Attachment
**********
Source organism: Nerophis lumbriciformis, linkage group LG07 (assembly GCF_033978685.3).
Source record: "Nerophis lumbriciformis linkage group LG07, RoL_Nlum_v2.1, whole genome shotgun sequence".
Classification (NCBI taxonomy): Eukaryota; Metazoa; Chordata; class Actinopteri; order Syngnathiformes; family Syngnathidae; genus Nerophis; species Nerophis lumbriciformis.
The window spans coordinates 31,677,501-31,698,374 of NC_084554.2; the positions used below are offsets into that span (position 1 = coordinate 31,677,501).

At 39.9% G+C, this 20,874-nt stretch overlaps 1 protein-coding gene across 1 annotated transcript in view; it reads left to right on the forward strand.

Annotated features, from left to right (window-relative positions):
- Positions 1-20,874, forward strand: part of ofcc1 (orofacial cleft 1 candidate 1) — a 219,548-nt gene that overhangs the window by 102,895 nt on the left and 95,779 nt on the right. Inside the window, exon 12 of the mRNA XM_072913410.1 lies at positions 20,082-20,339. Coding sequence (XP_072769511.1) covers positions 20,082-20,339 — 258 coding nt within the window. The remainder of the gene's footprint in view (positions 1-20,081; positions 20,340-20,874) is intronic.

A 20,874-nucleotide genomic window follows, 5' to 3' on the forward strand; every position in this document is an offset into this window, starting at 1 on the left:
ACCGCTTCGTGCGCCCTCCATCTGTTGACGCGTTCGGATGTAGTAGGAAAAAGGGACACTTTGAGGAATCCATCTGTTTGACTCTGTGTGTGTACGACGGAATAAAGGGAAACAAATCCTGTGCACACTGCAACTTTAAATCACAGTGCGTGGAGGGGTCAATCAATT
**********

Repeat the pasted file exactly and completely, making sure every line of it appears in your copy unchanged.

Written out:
Source organism: Nerophis lumbriciformis, linkage group LG07 (assembly GCF_033978685.3).
Source record: "Nerophis lumbriciformis linkage group LG07, RoL_Nlum_v2.1, whole genome shotgun sequence".
Classification (NCBI taxonomy): Eukaryota; Metazoa; Chordata; class Actinopteri; order Syngnathiformes; family Syngnathidae; genus Nerophis; species Nerophis lumbriciformis.
The window spans coordinates 31,677,501-31,698,374 of NC_084554.2; the positions used below are offsets into that span (position 1 = coordinate 31,677,501).

At 39.9% G+C, this 20,874-nt stretch overlaps 1 protein-coding gene across 1 annotated transcript in view; it reads left to right on the forward strand.

Annotated features, from left to right (window-relative positions):
- Positions 1-20,874, forward strand: part of ofcc1 (orofacial cleft 1 candidate 1) — a 219,548-nt gene that overhangs the window by 102,895 nt on the left and 95,779 nt on the right. Inside the window, exon 12 of the mRNA XM_072913410.1 lies at positions 20,082-20,339. Coding sequence (XP_072769511.1) covers positions 20,082-20,339 — 258 coding nt within the window. The remainder of the gene's footprint in view (positions 1-20,081; positions 20,340-20,874) is intronic.

A 20,874-nucleotide genomic window follows, 5' to 3' on the forward strand; every position in this document is an offset into this window, starting at 1 on the left:
ACCGCTTCGTGCGCCCTCCATCTGTTGACGCGTTCGGATGTAGTAGGAAAAAGGGACACTTTGAGGAATCCATCTGTTTGACTCTGTGTGTGTACGACGGAATAAAGGGAAACAAATCCTGTGCACACTGCAACTTTAAATCACAGTGCGTGGAGGGGTCAATCAATT